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Mapping Landforms

Summary

Grade Range
2nd
Group Size
2-3 students
Active Time
1 hour 15 minutes
Total Time
1 hour 15 minutes
Area of Science
Geology
Key Concepts
Landforms, bodies of water
Credits
Svenja Lohner, PhD, Science Buddies
images showing a lake in a forest on the left and a play dough model of the lake in a forest on the right.

Overview

In this lesson, students will build three-dimensional play dough models from pictures that show various landforms and bodies of water. As they analyze and compare their different models, students will realize that there are many different types of landforms and bodies of water on Earth. Based on their play dough models, students will discuss how various landforms and bodies of water can be represented on a map.

Learning Objectives

NGSS Alignment

This lesson helps students prepare for these Next Generation Science Standards Performance Expectations:
This lesson focuses on these aspects of NGSS Three Dimensional Learning:

Science & Engineering Practices
Developing and Using Models. Develop a model to represent patterns in the natural world

Analyzing and Interpreting Data. Use observations (firsthand or from media) to describe patterns and/or relationships in the natural and designed world(s) in order to answer scientific questions and solve problems.
Disciplinary Core Ideas
ESS2.B: Plate Tectonics and Large-Scale System Interactions. Maps show where things are located. One can map the shapes and kinds of land and water in any area.
Crosscutting Concepts
Patterns. Patterns in the natural world can be observed.

Materials

For each student group:

For the teacher:

Background Information for Teachers

This section contains a quick review for teachers of the science and concepts covered in this lesson.

Landforms and bodies of water are natural features of the Earth's surface. They have developed over billions of years through the movements that occur inside Earth and on its surface. Wind, weather, or erosion turned rocks into tiny sand particles, glaciers or rivers carved huge canyons out of mountains, and deposits of sand formed beaches and sand dunes. These are just some examples of how the landscape has been shaped across the planet. The table below lists and describes some more common landforms.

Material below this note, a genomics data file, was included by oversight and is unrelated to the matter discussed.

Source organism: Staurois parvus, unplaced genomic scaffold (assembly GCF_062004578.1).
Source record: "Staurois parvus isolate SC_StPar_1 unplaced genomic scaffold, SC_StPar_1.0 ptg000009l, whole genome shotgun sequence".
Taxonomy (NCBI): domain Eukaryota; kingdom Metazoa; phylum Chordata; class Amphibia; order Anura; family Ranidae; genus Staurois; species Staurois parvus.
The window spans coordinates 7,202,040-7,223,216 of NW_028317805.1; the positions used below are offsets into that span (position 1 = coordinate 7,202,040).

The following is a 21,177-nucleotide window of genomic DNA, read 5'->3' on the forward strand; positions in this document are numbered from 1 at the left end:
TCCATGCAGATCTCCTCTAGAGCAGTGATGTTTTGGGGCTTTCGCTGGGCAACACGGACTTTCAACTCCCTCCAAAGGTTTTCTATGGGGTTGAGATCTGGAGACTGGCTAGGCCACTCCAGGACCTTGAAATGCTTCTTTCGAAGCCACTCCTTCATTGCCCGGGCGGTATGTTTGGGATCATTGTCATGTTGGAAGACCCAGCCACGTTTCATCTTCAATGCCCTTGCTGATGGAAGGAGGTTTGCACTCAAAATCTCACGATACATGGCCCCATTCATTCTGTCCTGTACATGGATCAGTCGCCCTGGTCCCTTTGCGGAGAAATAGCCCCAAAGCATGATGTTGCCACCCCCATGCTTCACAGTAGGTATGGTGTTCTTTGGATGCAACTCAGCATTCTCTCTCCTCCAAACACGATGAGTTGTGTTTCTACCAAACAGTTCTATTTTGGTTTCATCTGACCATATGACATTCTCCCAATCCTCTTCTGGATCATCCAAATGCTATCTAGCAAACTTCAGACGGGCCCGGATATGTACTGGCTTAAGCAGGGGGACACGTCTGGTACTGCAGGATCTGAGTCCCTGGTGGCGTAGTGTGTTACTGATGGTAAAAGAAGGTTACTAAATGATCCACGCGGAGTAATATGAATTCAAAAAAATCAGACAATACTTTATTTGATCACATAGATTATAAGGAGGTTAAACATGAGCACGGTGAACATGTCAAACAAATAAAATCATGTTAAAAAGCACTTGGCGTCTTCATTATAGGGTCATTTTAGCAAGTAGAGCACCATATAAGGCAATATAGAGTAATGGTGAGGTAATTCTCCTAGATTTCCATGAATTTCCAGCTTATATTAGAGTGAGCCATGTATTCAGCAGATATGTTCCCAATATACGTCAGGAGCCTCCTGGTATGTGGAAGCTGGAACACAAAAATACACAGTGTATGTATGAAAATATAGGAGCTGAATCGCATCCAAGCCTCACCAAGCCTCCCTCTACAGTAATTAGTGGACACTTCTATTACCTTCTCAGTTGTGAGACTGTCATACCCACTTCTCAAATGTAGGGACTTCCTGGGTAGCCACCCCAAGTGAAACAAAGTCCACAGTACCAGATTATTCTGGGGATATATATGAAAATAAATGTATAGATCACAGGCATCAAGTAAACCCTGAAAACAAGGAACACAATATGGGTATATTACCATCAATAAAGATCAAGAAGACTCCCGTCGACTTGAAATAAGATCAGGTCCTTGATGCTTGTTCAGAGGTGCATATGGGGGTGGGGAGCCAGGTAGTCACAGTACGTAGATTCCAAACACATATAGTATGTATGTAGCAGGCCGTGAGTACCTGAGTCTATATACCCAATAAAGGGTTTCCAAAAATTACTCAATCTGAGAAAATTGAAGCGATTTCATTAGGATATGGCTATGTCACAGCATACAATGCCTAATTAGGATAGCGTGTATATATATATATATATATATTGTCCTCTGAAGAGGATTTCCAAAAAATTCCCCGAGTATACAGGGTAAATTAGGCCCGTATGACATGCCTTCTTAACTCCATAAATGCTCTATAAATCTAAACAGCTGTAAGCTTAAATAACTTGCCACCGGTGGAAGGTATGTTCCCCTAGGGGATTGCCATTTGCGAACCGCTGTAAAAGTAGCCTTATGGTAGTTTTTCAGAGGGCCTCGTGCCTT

Type of landform Description
Mountain A large, steep hill
Hill Mounds of land with rounded tops that are shorter than mountains
Valley Areas of low land in between mountains or hills
Plateau Flat surfaces that are higher than the land around them
Canyon Large cracks in the earth formed by rivers or weathering
Plain Large areas of flat or gently rolling land
Desert Dry areas that get little or no rain
Island Area of land completely surrounded by water
Ocean Large bodies of salty water that cover about 70% of Earth's surface
River Large streams of water that flow into larger bodies of water
Lake Smaller bodies of water with land all around them
Beach Area of loose particles at the edge of the sea or other body of water

Each place on Earth is characterized by its own specific combination of landforms and bodies of water. We interact with some of these landforms almost every day when we swim in a lake or river, climb up a hill, or hike down a mountain. We can use distinguishing landforms such as mountains or lakes to orient ourselves, for example when we are hiking in nature. We can also orient ourselves by using a map. A map is a representation of a specific location on a piece of paper. It can show where things such as roads, bodies of water, or mountains are located. Some maps include representations of all the landforms in a specific area and thus can give a snapshot of distinct landscapes anywhere in the world.

Each landform or body of water can be represented on a map, as shown in Figure 1. On a physical map, different colors often indicate a different landform; blue indicates water, brown indicates mountains or hills, and green indicates forests or grassland. Most maps include map symbols or a legend, which are small icons, lines, dots, or colors that describe how to read the map.

 Physical map of the Efate Island showing different landform features. Image Credit: Wikimedia commons user Hk_kng / Creative Commons Attribution ShareAlike 3.0 Unported
Figure 1. A map showing different landform features on an island. (Image source: Map of Efate Island EN by HK kng is licensed under CC BY-SA 3.0, from Wikimedia Commons)

In this lesson, students will create representations of specific landform features by building three-dimensional play dough models from pictures that show various landforms and bodies of water. As they analyze and compare their different models, students will realize that there are many different types of landforms and bodies of water on Earth. Based on their playdough models, students will discuss how various landforms and bodies of water can be represented on a map.

Prep Work (10 minutes)

Engage (15 minutes)

Explore (30 minutes)

Reflect (15 minutes)

Make Career Connections

Lesson Plan Variations

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